Every email your organization sends is a chance to reinforce your branding — or fracture it. An email style guide can help your team create and send consistent correspondence.
By Colleen Ringer
No matter what platform your organization is using to send emails, things can quickly get out of control. Templates get cloned and tweaked; new ones get created with new components and fonts; layouts created before your latest rebranding just won’t seem to die. Whether your organization has a distributed email program in which staff outside of the marketing department are building and creating emails or you’re a one-person email show, the key to stopping the madness is an email style guide. If you don’t have one now, you need one.
Consistency Is a Beautiful Thing (But It’s Hard)
The most obvious reason it’s so important to have an email style guide for your organization is consistency — which can often be an uphill battle if you’re working within the structure of a distributed email program. When different teams across the organization are sending emails, it helps to have one source of truth that everyone, in all departments, at all levels, can look to for answers. An email style guide keeps everyone on the same page.
Recently, we worked with Ochsner Health to develop an email style guide that email creators across the organization’s many hospitals, clinics, departments and service lines can refer to for guidance. The guide introduced guardrails in the form of modular components that can be mixed and matched depending on content needs. This gives creators flexibility, while still ensuring consistency.
All of Your Emails Should Sound Like They Come from the Same Place
Your email style guide shouldn’t just be about design. It’s also an opportunity to reinforce your brand’s voice and tone. How do you speak to your different audiences via email? Are emojis appropriate in subject lines or body copy? Should the tone be formal or more conversational?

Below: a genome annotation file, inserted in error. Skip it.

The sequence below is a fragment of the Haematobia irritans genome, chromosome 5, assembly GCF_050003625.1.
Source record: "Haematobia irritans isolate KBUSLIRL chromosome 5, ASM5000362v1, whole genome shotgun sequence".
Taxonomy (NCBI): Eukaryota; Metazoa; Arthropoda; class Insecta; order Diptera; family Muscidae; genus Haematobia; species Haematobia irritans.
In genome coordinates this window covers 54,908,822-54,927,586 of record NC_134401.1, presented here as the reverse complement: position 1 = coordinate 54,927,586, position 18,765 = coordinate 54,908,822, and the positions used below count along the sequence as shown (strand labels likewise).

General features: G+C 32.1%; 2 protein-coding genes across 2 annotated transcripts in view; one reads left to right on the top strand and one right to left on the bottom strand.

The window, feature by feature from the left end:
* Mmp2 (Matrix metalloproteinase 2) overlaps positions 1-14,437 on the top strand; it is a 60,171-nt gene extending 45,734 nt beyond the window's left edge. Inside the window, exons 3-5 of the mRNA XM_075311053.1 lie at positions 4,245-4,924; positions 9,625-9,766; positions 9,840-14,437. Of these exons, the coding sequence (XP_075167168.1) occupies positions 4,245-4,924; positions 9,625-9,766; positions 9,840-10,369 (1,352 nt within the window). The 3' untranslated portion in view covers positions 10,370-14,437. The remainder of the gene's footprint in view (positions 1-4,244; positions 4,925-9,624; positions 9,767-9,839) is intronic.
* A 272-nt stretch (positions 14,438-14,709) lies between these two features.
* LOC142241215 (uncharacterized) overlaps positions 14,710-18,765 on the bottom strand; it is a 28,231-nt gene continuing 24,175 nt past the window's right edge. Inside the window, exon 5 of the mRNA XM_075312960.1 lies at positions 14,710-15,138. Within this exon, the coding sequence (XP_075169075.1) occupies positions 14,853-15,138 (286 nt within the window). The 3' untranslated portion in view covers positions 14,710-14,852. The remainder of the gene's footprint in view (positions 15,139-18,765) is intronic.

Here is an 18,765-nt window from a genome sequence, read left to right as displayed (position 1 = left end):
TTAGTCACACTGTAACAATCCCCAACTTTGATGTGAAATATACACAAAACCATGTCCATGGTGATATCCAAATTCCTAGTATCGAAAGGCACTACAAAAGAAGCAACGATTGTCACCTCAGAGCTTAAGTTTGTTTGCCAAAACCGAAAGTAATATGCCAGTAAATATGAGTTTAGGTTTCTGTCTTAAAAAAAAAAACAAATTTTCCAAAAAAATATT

Last year, we worked with the University of Arizona to answer these questions and more via an email guide created specifically for the university’s many stakeholders. The guide gives the marketing department a tangible, easy-to-follow set of ground rules to refer email creators to.
Email Is Its Own Animal
Obviously, email is not print, and it’s not a website — and it shouldn’t be treated like either of those things. Email comes with its own technical considerations that are inherent to the medium and that differ depending on the platform you’re using. Rules around accessibility standards, font fallbacks, GIFs and plain-text versioning are all important elements to address in your email style guide.
What to Include in Your Email Style Guide
The information within your organization’s email style guide should be based on your exact email set up (the platform you’re using, who’s sending emails, etc.). But there are items that should always be included in your email style guide, for example:
- Best practices for elements like subject lines, preview text, headlines, link text, calls to action and more.
- Guidance on voice and tone.
- Requirements for images, videos and GIFs, including recommendations for responsiveness.
- Advice for SPAM and A/B testing.
- Sample emails and available modules, including a variety of headers and footers.
- Primary and secondary color palettes.